Timber Processing’s October issue shows how Hampton Affiliates has put together an impressive combination of machinery and personnel, including edger operator Kevin Gillespie, at its recently acquired sawmill in Randle, Washington. Hamel Forest Products’ new sawmill, built with used machinery, is a model of efficiency both in productivity and capital investment. Also, mill managers and QC supervisors discuss the critical points of sawmill quality control and the importance of continuously monitoring lumber quality.
Two Northwest sawmills have a new lease on life after being purchased last year by Portland, Ore.-based Hampton Affiliates in a deal that has helped revitalize employment in Washington’s Cowlitz River valley. The Randle and Morton mills were part of Pacific Lumber and Shipping prior to the purchase by Hampton, which also included a strategically located reload facility and a third mill at Packwood, Wash. that has since been shut down with the equipment being auctioned off.
In rural central Wisconsin, Ralph Hamel, President and owner of Ralph Hamel Forest Products Inc., recently completed construction and startup of one of the premier lumber operations in the state. Hamel’s vision in 1996 was to replace his original circle sawmill built in 1970 with an updated and more efficient operation while also keeping a tight rein on capital investment.
Crown Pacific Partners is no longer pursuing the sale of the company because of current market conditions. However, the board has authorized active exploration of other strategic options, including the sale of selected non-strategic assets and the conversion of the company to a real estate investment trust (REIT).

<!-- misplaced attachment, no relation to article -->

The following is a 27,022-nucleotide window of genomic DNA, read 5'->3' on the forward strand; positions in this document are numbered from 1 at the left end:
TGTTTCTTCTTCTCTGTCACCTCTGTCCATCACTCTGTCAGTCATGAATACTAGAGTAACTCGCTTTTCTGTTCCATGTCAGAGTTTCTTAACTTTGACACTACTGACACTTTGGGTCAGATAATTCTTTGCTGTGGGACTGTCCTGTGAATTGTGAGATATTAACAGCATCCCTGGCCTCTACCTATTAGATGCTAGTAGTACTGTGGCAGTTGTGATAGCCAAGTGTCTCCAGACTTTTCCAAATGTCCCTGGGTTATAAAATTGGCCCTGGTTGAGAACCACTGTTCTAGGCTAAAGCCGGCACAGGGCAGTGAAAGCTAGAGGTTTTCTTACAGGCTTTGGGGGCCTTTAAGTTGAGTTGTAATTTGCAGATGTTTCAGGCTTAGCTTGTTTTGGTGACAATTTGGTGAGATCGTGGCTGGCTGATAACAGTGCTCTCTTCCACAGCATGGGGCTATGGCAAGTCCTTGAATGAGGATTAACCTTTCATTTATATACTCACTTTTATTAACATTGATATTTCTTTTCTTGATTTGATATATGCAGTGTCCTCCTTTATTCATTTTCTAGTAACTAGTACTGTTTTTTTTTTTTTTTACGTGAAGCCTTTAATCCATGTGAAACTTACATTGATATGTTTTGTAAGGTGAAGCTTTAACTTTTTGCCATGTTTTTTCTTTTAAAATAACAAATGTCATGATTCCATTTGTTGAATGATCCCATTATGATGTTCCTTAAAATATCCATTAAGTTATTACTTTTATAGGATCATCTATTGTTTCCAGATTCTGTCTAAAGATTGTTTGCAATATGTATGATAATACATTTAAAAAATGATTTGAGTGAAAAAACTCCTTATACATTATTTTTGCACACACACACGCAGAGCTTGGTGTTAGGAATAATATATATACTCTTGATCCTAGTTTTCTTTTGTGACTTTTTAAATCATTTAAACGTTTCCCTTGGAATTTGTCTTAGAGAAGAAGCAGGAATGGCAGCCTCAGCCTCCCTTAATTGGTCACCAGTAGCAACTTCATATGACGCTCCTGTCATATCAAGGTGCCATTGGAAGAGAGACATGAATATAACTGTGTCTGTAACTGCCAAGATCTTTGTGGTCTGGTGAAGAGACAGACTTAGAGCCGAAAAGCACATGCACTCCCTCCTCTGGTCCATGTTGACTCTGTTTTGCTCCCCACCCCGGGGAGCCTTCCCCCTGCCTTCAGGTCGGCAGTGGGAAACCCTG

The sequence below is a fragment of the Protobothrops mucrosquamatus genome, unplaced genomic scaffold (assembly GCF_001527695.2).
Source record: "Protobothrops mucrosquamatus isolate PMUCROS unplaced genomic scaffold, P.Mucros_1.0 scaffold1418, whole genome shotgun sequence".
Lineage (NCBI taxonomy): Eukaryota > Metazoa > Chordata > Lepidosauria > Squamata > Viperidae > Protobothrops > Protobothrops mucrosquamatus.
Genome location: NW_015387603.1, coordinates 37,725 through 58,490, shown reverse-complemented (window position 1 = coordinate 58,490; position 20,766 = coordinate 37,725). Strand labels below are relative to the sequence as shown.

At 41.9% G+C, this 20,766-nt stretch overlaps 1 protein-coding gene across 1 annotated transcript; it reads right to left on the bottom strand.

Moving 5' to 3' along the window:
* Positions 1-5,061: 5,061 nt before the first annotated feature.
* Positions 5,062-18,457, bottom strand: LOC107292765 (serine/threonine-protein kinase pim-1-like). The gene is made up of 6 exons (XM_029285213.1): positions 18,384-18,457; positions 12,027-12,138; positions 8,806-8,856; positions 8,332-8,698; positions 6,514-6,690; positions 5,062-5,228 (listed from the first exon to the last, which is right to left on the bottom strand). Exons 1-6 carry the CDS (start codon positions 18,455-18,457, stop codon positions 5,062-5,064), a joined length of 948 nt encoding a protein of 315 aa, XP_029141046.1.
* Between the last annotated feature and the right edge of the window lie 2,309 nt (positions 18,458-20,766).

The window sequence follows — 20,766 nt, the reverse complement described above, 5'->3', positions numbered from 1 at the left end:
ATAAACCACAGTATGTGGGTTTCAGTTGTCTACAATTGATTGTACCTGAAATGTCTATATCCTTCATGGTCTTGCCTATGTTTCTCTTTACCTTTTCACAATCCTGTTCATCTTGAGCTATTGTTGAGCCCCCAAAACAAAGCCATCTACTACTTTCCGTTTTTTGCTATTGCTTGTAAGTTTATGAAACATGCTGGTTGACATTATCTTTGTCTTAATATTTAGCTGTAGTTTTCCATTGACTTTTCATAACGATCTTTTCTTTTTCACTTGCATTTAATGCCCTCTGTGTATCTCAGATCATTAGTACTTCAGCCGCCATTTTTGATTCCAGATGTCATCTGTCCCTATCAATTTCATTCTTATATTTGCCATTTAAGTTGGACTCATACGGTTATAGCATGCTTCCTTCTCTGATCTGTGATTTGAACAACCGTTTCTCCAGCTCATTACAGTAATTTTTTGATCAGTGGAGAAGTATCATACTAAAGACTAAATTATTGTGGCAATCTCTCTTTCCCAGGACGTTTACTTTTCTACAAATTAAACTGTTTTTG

Willamette Industries is getting serious about this certification business. So serious, in fact, that the Portland, Ore.-based company hosted a luncheon during the International Woodworking Fair here to demonstrate just how serious the company is about both forestland and product certification.
Hugging the western flank of the Cascade Mountains on the edge of Oregon’s Willamette valley, “We’re not tied to the dimension market; we don’t want to live and die with those guys beating their brains out trying to sell KD 2 in. hemlock or fir,” says Tim Mangan, Plant Manager at Willamette Industries’ Lebanon sawmill. “We’ve built a pretty good pocket of business by specializing in timber cutting.”
Robbins Lumber, Searsmont, Me., is reducing the amount of wood wasted in the milling process by using Walking Floors conveyors made by Keith Mfg. Co. The conveyor system meters biomass chips, sawdust and mill waste. Tipping trailers unload directly onto the Walking Floor system, which then feeds the material into the fuel house. The fuel house has two Walking Floor conveyors designed to transport sawdust and biomass.
Claussen All-Mark introduces the Com-Unit, an enclosed, combination end sealing, edge sealing, stenciling and automatic painting unit. Com-Unit offers: 1 person per shift operation for the above functions; uniform paint application; uniform package appearance; and a safer environment by containment of fumes and over-spray. End and edge sealing eliminate loss due to wood expansion.